Prime Minister Benjamin Netanyahu of Israel has stressed that reaching a peace agreement with Palestine would be determined by security concerns to ensure Israel’s safety. He told Army Radio that in any peace agreement with the Palestinians, “we will have to maintain military control of all the territory west of the Jordan River.”
Netanyahu claimed that failing to control the said territory would lead to a power vacuum in the area, which could contribute to the emergence of extremist groups close to Israel’s border.
The presence of Israeli forces in some areas of the West Bank is rejected by the Palestinians.
The Israeli Prime Minister warned that “the idea that we can give up territory and achieve peace is not right” because it could jeopardize their existence in the area.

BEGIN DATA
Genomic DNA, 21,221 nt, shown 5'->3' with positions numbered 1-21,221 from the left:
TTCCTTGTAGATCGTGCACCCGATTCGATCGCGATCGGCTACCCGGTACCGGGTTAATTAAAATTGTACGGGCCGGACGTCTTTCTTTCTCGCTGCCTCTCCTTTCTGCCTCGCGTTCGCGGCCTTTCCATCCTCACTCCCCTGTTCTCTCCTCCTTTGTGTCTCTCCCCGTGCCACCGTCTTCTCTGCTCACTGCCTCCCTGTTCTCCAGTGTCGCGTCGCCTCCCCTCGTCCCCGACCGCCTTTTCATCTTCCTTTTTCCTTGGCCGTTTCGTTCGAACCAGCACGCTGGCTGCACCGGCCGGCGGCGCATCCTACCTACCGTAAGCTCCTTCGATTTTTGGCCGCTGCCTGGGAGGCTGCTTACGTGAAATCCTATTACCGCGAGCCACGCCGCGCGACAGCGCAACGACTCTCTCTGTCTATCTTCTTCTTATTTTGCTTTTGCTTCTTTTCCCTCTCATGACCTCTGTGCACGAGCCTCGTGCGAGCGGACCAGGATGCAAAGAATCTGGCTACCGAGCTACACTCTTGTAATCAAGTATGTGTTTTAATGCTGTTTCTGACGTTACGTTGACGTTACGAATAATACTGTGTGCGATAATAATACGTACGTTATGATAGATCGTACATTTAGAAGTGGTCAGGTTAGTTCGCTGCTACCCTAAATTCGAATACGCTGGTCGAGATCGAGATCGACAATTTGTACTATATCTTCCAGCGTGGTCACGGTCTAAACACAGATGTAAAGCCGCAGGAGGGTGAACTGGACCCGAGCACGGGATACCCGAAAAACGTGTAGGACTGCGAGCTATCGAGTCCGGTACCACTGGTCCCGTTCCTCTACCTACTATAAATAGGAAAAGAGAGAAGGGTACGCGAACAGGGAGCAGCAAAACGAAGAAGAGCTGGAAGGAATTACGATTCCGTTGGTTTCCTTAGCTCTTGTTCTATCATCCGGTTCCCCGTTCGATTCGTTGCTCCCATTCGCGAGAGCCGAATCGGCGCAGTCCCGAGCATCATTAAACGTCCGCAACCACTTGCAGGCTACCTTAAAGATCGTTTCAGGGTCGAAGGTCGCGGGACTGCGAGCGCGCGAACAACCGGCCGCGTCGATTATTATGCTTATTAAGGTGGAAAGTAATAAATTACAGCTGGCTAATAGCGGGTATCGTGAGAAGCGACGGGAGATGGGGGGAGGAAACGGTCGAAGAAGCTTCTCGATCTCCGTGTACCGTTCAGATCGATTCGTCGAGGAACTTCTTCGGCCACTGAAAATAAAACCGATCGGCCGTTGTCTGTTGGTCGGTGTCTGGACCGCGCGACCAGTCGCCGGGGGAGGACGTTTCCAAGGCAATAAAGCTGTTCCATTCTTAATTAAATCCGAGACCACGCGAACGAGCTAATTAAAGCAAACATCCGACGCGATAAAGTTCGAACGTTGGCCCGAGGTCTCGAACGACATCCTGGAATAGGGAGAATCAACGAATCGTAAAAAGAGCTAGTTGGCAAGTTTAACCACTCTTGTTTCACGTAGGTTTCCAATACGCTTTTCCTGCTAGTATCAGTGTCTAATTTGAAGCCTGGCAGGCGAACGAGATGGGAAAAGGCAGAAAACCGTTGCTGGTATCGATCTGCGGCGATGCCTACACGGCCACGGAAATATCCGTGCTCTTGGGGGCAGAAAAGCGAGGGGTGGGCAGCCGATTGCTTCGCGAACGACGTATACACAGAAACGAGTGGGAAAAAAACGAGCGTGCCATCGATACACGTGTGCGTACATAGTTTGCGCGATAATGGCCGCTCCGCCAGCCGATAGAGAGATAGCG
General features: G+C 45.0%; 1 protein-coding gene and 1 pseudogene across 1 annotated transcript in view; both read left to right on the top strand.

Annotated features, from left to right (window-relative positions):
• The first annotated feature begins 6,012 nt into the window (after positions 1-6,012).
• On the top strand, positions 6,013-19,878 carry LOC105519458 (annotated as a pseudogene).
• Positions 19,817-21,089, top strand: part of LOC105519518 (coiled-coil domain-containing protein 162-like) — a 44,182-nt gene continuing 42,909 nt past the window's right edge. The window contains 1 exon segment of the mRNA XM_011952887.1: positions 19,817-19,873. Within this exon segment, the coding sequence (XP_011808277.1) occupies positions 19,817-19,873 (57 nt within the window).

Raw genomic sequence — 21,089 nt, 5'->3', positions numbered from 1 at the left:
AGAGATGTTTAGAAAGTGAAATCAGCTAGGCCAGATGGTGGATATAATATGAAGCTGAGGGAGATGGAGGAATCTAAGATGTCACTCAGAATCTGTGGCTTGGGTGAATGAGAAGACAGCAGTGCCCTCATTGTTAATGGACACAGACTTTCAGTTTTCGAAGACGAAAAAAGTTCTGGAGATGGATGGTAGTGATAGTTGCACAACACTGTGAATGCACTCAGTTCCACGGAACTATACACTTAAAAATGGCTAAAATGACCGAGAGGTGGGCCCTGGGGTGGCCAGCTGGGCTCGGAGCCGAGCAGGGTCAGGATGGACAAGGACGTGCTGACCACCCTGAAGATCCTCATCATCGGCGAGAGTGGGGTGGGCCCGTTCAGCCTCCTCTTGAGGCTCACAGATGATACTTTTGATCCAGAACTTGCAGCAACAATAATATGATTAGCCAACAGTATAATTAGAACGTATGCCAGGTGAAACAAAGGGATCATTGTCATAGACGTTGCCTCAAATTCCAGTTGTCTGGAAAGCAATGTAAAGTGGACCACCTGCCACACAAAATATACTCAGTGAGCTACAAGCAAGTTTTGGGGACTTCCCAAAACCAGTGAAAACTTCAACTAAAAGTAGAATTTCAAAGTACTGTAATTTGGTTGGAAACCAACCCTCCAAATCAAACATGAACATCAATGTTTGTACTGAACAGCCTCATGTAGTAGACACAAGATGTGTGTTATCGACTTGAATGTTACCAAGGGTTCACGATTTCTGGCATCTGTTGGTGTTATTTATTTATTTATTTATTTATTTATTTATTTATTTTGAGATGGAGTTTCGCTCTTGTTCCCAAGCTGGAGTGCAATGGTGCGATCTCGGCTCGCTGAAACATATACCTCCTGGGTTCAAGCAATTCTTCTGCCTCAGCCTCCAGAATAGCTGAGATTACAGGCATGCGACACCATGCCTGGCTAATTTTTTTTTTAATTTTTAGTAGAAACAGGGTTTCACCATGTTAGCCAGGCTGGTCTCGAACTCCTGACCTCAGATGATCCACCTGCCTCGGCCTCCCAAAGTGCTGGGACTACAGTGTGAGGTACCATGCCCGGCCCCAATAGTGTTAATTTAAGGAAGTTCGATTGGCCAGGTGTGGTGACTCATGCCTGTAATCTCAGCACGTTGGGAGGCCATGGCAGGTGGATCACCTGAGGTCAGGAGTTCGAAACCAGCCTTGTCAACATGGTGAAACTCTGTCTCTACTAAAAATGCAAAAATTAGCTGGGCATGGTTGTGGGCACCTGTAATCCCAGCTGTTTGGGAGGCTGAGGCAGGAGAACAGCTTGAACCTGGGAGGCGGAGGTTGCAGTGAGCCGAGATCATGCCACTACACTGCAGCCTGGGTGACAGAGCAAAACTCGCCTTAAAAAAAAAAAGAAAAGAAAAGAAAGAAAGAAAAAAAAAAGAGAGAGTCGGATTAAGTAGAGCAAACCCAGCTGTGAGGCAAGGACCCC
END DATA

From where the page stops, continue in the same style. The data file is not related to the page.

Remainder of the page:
Israel occupied the West Bank and West Jerusalem during the Six Day War in 1967. It later annexed East Jerusalem in a move not recognized by the international community. In November 1967, the United Nations Security Council adopted Resolution 242, under which Israel is required to withdraw from all territories seized in the war.
Although President Donald Trump stated that Mahmoud Abbas, President of the Palestinian Authority, “assured” him of his willingness “to reach for peace with Israel in good faith – and I believe him”, analysts believe that a deal without Israel withdrawing from the West Bank will not be sustainable.
Meanwhile, United Nations Office for the Coordination of Humanitarian Affairs (OCHA) released a report critical of Israel’s policies in the occupied Palestinian territories while signaling that it “cultivates a sense of hopelessness and frustration that drives continued conflict and impacts both Palestinians and Israelis.”